Яков should be Jacob. What would William be?

                  September 3, 2018

                  https://www.duolingo.com/profile/Kundoo

                  Russian doesn't really have it's own counterpart to William 'cause that name never really cought on here. "Вильгельм" comes from the German "Wilhelm" and it's used to be a catch-all name for royal Willams from other countries too. However as an English name William is normally translated as "Уильям".

                  So, my guess is, if/when Prince Willam will becomе King, he'll be "король Вильгельм", but right now he's known as "принц Уильям" is Russia.

                  September 3, 2018

                  https://www.duolingo.com/profile/sirkkunen

                  Note to self. Do not use "HI" if they prefer "Hello" :-D

                  October 7, 2018

                  https://www.duolingo.com/profile/va-diim

                  Or, it's simpler to know that "hello" is formal and "hi" is informal.

                  October 7, 2018

                  https://www.duolingo.com/profile/Sylend

                  Why the first в not pronnounced?

                  December 3, 2018

                  https://www.duolingo.com/profile/va-diim

                  Why is the "ugh" not pronounced in "thought"?

                  February 23, 2019

                  https://www.duolingo.com/profile/JT393

                  Why is "Hi Ivan Ivanovich." wrong?

                  February 23, 2019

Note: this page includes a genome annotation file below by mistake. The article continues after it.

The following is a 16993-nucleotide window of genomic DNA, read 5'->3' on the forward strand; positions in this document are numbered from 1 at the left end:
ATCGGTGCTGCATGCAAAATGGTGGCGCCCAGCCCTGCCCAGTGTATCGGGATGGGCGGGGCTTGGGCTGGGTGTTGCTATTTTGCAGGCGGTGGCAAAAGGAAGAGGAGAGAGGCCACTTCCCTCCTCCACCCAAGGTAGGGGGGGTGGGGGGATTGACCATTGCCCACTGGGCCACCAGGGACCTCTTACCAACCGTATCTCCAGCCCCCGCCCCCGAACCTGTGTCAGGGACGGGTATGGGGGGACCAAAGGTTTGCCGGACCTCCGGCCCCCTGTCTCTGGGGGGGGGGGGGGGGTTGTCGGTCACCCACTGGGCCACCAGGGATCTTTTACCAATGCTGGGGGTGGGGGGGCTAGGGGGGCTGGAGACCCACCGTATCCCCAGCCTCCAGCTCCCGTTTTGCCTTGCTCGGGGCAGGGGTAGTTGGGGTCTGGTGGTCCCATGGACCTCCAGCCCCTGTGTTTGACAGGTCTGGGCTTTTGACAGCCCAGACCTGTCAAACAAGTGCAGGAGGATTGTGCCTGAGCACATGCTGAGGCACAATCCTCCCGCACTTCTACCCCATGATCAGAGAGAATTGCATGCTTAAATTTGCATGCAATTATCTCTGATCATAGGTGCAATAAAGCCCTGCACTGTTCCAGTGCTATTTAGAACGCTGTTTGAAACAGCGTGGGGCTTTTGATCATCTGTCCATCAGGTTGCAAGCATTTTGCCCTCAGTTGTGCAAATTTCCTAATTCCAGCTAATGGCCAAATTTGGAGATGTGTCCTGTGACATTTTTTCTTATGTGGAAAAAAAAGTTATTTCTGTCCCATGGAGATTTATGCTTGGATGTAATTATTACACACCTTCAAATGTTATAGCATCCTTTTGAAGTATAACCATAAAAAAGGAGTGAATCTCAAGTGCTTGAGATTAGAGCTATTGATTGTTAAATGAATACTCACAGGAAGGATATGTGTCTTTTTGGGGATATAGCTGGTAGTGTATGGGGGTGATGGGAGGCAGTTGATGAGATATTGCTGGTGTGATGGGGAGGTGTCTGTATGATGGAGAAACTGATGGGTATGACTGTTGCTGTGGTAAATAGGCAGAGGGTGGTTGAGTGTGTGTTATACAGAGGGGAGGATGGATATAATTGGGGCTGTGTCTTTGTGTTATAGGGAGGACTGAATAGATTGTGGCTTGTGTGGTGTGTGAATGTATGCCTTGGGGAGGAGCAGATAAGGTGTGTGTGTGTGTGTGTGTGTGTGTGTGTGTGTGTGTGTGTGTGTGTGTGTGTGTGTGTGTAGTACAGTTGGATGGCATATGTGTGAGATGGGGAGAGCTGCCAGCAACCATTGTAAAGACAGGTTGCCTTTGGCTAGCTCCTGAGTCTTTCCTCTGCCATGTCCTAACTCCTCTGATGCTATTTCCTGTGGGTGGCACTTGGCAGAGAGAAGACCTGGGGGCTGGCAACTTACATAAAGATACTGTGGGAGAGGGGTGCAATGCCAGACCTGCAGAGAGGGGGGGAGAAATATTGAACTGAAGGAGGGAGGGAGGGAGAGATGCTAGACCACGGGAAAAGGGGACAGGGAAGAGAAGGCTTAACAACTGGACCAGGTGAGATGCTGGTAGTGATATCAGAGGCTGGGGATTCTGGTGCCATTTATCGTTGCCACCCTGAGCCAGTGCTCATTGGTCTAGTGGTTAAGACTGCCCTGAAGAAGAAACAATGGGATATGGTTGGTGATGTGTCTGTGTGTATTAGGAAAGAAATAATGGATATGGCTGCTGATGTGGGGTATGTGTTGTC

https://www.duolingo.com/profile/va-diim

                  Because you're addressing him formally. "Hi" is informal "привет." You'd say, "Привет Иван" if it were informal or, "Привет Ваня" if it were familiar. "Иван Иванович" is formal. It's the Russian version of "Mr. [last name]." For example, "Mr. Putin" would be "Владимир Владимирович." His father's first name was also Владимир, so that's how you derive "Владимирович."

                  August 17, 2019

                  https://www.duolingo.com/profile/CodyG210

                  Epic

                  April 20, 2019

                  https://www.duolingo.com/profile/DylanPoiri1

                  I typed "Hello," and it said I had a spelling error. The correction was "Hello,"

                  May 26, 2019

                  https://www.duolingo.com/profile/Dovyys

                  This lesson is kinda repetitive, don't you guys think?

                  August 17, 2019

                  https://www.duolingo.com/profile/PamelaHaith

                  Hello John Johnson

                  August 22, 2019

                  https://www.duolingo.com/profile/va-diim

                  Not quite. It's more like, "Hello, John, Jr.," knowing that his father's name is also John. We don't know what Ivan's/John's last name is. But, because it's the formal way to address someone, it's more like, "Hello, Mr. [whatever John Jr.'s last name is]."

                  August 22, 2019

                  https://www.duolingo.com/profile/Cergyyy

                  Why can I not use "Good day" instead of "Hello" as the translation?

                  September 9, 2019

                  https://www.duolingo.com/profile/va-diim

                  Because that would be добрый день

                  September 9, 2019

                  https://www.duolingo.com/profile/naskis05

                  What is the difference between hi and hello

                  November 8, 2019

                  https://www.duolingo.com/profile/va-diim

                  Everything in English is changing, becoming less formal. But officially, "hello" is more formal than "hi." You'd usually say hello to a stranger and hi to friends and family.

                  November 8, 2019